Understanding Report CardsJanuary 13, 2022
Report cards provide families with an end-of-term view of their child’s progress, as well as an understanding of the skills, vocabulary and technique that they are learning at their current level. Report cards are sent out during the school year following week-long in-class assessments by our teachers.
Ballet training is a constantly progressing physical and artistic endeavour which is never perfected. Professional dancers continually develop and improve on skills learned as students.
Ballet training is multi-faceted, involving knowledge, artistry, performance and physicality. To “know” a skill is only one dimension. To “accomplish” a skill involves not only knowing how to execute the skill, but also how to effectively perform that skill.
For example, a student’s knowledge of a particular movement must include not only that they understand what the movement involves, but also that they present the artistry appropriate for that movement as well as the physical positioning of their body required for that movement.
So an assessment of a movement involves the student showing that they know what to do, how to execute it, how their body performs it, how artistically they can present it, and how well it is done overall.
While our report cards include a numbered score, the meaning of each numerical score is the more important aspect to consider. The number is only a place-holder in the report card for the words. This is not comparable to academic report card scoring, where a hard-working student who applies themselves might regularly achieve a score of 9 or 10. It is important not to confuse academic expectations with ballet achievements which incorporate knowledge, awareness, artistry, physicality and natural ability.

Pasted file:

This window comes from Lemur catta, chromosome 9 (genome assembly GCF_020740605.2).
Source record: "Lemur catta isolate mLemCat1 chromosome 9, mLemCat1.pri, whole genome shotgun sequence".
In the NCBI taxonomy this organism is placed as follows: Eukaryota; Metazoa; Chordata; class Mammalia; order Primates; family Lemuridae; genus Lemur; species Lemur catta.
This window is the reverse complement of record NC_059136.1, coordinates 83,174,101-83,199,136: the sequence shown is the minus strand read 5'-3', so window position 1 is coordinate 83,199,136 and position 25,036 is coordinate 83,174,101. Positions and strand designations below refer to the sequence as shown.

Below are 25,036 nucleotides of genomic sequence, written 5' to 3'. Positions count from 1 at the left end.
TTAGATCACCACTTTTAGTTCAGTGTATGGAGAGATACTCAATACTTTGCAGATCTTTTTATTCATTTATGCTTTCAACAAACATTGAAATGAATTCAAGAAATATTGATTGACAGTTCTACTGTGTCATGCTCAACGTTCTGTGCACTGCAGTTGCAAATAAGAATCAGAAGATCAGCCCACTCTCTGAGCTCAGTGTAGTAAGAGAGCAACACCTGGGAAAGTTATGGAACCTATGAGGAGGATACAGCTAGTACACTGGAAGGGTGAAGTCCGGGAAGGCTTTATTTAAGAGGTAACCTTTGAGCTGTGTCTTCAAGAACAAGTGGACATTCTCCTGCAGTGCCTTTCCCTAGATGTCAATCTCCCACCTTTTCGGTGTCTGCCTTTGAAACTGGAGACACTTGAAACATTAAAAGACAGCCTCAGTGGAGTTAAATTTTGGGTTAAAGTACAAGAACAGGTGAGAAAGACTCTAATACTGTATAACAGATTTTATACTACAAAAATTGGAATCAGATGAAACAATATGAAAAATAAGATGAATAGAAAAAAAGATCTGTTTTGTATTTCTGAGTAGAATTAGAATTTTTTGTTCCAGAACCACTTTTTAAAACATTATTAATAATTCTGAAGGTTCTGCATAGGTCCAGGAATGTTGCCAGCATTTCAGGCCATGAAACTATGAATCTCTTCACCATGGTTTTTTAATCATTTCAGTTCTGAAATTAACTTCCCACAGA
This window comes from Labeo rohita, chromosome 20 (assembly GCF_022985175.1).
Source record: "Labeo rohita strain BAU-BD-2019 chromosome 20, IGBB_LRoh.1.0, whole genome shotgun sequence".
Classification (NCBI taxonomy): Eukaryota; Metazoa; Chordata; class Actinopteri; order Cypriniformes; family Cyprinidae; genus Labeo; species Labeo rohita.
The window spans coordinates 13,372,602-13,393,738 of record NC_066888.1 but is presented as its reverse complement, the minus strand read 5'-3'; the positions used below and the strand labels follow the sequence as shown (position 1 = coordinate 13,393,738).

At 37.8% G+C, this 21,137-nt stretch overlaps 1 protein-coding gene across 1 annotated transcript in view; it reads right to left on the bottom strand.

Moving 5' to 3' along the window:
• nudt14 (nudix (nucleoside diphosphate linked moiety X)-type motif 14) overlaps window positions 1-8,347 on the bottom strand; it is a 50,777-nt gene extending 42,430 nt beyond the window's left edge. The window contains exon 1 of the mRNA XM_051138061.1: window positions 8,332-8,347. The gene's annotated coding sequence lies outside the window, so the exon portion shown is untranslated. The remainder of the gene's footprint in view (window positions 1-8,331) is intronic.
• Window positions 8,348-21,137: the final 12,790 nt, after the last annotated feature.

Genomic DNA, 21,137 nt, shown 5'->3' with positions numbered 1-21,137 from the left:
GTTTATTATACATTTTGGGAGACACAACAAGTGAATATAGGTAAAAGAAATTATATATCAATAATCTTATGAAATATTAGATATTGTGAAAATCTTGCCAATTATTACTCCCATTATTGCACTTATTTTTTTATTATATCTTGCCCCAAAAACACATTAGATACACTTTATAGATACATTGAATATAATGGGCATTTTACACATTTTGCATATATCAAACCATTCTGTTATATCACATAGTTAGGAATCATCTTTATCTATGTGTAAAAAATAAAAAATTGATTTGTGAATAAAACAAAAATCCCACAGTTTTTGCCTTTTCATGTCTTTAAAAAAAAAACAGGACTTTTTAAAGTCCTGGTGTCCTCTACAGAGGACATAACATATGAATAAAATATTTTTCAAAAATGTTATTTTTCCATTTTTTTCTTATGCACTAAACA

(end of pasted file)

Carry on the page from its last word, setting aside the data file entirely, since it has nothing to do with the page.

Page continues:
These are our current scores and their meanings:
- 1: Attending
- 2: Needs Improving
- 3: Starting to Improve
- 4: Improving
- 5: Improved
- 6: Quite Good
- 7: Good
- 8: Very Good
- 9: Nearly Exceptional
- 10: Exceptional
Most students will be in the range of Improved to Good (5-7) in their first term of the school year. This is expected as students learn new skills at the start of the school year. There is also a higher expectation at each ballet level in terms of how well they execute a previously-learned skill. If they are doing very well, they may receive Very Good. But if students receive consistently higher scores while in the lower ballet levels, we would normally recommend that they move up a level to be better challenged.
Very few students achieve Nearly Exceptional or Exceptional for any skills These ratings would normally only be applied to students in senior Academy levels who are preparing for pre-professional training at ballet company schools such as Canada’s National Ballet School or Royal Winnipeg Ballet School.